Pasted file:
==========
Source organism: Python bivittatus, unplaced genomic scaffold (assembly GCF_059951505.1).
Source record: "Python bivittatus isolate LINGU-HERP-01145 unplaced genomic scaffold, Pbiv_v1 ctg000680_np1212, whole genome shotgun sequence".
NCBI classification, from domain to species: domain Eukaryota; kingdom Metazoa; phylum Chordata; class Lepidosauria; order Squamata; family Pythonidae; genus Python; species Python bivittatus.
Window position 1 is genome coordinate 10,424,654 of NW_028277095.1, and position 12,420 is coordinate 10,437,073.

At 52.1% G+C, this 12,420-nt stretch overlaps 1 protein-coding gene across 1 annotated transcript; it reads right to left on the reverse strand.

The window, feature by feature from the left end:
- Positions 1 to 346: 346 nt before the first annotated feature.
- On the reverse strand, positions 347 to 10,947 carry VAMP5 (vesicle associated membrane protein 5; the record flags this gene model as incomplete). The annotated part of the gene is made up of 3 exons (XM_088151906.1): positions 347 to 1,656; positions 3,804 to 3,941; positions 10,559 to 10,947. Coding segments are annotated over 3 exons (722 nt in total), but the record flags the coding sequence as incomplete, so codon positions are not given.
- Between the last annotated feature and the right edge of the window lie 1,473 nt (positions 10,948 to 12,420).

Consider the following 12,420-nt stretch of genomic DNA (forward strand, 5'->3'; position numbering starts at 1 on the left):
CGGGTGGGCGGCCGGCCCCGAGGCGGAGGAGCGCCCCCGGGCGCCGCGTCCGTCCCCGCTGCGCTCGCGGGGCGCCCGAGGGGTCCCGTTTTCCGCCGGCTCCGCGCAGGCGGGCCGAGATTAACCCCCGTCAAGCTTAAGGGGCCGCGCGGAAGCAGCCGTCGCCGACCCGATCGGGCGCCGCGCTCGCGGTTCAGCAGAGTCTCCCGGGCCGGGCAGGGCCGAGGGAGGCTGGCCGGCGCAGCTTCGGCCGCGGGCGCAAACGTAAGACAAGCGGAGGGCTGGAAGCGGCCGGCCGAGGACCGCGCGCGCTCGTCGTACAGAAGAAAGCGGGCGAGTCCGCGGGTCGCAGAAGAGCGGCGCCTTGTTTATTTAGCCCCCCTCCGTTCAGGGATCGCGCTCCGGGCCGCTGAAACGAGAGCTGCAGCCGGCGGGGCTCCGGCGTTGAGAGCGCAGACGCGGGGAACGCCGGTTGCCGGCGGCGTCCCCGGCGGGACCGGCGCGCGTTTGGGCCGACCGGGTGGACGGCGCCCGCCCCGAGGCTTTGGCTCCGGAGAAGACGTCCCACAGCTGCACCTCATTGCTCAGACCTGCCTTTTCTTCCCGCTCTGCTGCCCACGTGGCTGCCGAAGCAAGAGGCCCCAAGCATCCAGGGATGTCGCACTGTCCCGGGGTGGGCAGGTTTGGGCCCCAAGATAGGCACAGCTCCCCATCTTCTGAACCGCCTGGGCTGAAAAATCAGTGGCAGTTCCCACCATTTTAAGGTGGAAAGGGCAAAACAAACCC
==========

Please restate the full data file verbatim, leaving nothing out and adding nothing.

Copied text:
Source organism: Python bivittatus, unplaced genomic scaffold (assembly GCF_059951505.1).
Source record: "Python bivittatus isolate LINGU-HERP-01145 unplaced genomic scaffold, Pbiv_v1 ctg000680_np1212, whole genome shotgun sequence".
NCBI classification, from domain to species: domain Eukaryota; kingdom Metazoa; phylum Chordata; class Lepidosauria; order Squamata; family Pythonidae; genus Python; species Python bivittatus.
Window position 1 is genome coordinate 10,424,654 of NW_028277095.1, and position 12,420 is coordinate 10,437,073.

At 52.1% G+C, this 12,420-nt stretch overlaps 1 protein-coding gene across 1 annotated transcript; it reads right to left on the reverse strand.

The window, feature by feature from the left end:
- Positions 1 to 346: 346 nt before the first annotated feature.
- On the reverse strand, positions 347 to 10,947 carry VAMP5 (vesicle associated membrane protein 5; the record flags this gene model as incomplete). The annotated part of the gene is made up of 3 exons (XM_088151906.1): positions 347 to 1,656; positions 3,804 to 3,941; positions 10,559 to 10,947. Coding segments are annotated over 3 exons (722 nt in total), but the record flags the coding sequence as incomplete, so codon positions are not given.
- Between the last annotated feature and the right edge of the window lie 1,473 nt (positions 10,948 to 12,420).

Consider the following 12,420-nt stretch of genomic DNA (forward strand, 5'->3'; position numbering starts at 1 on the left):
CGGGTGGGCGGCCGGCCCCGAGGCGGAGGAGCGCCCCCGGGCGCCGCGTCCGTCCCCGCTGCGCTCGCGGGGCGCCCGAGGGGTCCCGTTTTCCGCCGGCTCCGCGCAGGCGGGCCGAGATTAACCCCCGTCAAGCTTAAGGGGCCGCGCGGAAGCAGCCGTCGCCGACCCGATCGGGCGCCGCGCTCGCGGTTCAGCAGAGTCTCCCGGGCCGGGCAGGGCCGAGGGAGGCTGGCCGGCGCAGCTTCGGCCGCGGGCGCAAACGTAAGACAAGCGGAGGGCTGGAAGCGGCCGGCCGAGGACCGCGCGCGCTCGTCGTACAGAAGAAAGCGGGCGAGTCCGCGGGTCGCAGAAGAGCGGCGCCTTGTTTATTTAGCCCCCCTCCGTTCAGGGATCGCGCTCCGGGCCGCTGAAACGAGAGCTGCAGCCGGCGGGGCTCCGGCGTTGAGAGCGCAGACGCGGGGAACGCCGGTTGCCGGCGGCGTCCCCGGCGGGACCGGCGCGCGTTTGGGCCGACCGGGTGGACGGCGCCCGCCCCGAGGCTTTGGCTCCGGAGAAGACGTCCCACAGCTGCACCTCATTGCTCAGACCTGCCTTTTCTTCCCGCTCTGCTGCCCACGTGGCTGCCGAAGCAAGAGGCCCCAAGCATCCAGGGATGTCGCACTGTCCCGGGGTGGGCAGGTTTGGGCCCCAAGATAGGCACAGCTCCCCATCTTCTGAACCGCCTGGGCTGAAAAATCAGTGGCAGTTCCCACCATTTTAAGGTGGAAAGGGCAAAACAAACCC